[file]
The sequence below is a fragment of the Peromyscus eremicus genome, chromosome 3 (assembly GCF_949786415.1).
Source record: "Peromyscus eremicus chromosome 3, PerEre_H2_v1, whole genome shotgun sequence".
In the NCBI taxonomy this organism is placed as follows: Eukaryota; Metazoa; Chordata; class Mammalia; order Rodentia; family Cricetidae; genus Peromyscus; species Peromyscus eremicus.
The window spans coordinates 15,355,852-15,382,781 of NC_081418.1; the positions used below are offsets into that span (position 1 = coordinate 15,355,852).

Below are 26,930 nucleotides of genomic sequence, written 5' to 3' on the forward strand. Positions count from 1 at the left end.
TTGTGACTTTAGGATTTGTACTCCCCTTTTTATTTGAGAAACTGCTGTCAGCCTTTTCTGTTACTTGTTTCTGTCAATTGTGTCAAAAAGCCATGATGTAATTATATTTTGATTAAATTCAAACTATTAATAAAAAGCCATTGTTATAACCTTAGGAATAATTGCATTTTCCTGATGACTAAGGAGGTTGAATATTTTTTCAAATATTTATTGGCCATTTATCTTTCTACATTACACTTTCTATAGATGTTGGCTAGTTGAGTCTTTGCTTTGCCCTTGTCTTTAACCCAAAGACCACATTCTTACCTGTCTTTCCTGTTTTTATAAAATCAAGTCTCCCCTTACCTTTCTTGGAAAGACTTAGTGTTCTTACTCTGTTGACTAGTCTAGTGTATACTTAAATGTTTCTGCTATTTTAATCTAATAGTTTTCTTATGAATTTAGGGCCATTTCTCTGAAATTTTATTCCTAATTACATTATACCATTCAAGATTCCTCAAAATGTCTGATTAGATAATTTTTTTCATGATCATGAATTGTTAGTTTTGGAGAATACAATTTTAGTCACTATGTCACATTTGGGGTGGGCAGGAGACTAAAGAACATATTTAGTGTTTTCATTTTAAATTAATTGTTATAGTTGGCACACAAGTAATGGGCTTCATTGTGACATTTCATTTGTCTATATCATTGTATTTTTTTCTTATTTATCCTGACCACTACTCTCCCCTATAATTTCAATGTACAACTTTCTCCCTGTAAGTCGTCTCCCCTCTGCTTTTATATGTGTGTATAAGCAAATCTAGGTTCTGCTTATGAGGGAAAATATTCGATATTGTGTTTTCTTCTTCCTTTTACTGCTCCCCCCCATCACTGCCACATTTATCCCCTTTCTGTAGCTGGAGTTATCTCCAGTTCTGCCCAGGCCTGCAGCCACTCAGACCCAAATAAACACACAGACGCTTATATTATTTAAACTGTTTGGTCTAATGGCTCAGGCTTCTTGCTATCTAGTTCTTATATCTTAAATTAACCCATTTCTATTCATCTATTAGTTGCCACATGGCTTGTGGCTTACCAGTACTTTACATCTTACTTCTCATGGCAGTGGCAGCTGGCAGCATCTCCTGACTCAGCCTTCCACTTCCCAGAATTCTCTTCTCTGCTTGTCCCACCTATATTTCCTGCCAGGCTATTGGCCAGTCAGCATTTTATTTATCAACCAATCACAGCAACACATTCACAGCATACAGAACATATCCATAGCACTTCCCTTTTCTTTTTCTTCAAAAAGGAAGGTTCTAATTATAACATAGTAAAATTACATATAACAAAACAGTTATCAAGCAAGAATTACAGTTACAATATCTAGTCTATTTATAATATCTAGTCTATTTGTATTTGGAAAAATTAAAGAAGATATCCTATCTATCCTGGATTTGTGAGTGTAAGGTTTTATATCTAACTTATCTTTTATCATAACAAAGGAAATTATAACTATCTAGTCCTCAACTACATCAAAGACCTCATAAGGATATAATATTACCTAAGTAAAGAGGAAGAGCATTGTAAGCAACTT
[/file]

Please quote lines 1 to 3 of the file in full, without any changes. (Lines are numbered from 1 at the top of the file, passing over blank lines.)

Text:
The sequence below is a fragment of the Peromyscus eremicus genome, chromosome 3 (assembly GCF_949786415.1).
Source record: "Peromyscus eremicus chromosome 3, PerEre_H2_v1, whole genome shotgun sequence".
In the NCBI taxonomy this organism is placed as follows: Eukaryota; Metazoa; Chordata; class Mammalia; order Rodentia; family Cricetidae; genus Peromyscus; species Peromyscus eremicus.